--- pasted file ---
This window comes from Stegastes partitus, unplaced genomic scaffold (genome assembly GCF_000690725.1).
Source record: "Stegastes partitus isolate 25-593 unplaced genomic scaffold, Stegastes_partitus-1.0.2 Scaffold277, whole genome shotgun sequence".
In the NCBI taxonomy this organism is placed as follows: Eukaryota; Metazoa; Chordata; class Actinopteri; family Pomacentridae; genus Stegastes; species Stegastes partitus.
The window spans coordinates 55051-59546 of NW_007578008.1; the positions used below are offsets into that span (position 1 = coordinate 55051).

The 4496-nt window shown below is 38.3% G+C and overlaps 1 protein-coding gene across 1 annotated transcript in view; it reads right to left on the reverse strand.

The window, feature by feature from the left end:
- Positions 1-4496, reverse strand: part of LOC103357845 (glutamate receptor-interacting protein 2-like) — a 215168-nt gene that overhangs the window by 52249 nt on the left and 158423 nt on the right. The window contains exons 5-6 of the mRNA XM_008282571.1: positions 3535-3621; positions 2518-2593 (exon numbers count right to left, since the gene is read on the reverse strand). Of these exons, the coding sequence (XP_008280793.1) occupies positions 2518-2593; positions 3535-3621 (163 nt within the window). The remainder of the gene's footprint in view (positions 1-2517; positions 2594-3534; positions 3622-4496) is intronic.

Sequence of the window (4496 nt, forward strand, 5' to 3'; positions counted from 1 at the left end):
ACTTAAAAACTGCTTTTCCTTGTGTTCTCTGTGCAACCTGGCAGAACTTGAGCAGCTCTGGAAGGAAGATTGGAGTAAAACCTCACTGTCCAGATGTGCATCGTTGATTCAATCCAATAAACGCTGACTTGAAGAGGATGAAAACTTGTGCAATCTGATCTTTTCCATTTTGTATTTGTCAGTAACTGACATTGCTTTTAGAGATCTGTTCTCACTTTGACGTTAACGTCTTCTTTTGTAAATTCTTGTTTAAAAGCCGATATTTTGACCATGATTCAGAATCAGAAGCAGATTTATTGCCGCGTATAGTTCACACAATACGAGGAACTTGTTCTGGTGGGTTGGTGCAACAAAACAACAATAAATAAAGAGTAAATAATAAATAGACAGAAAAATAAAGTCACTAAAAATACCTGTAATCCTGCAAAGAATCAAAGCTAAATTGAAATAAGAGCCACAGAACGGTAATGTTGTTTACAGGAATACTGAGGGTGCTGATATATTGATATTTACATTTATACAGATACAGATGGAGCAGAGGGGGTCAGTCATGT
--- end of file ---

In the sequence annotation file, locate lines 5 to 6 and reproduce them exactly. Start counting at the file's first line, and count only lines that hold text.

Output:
The 4496-nt window shown below is 38.3% G+C and overlaps 1 protein-coding gene across 1 annotated transcript in view; it reads right to left on the reverse strand.

The window, feature by feature from the left end: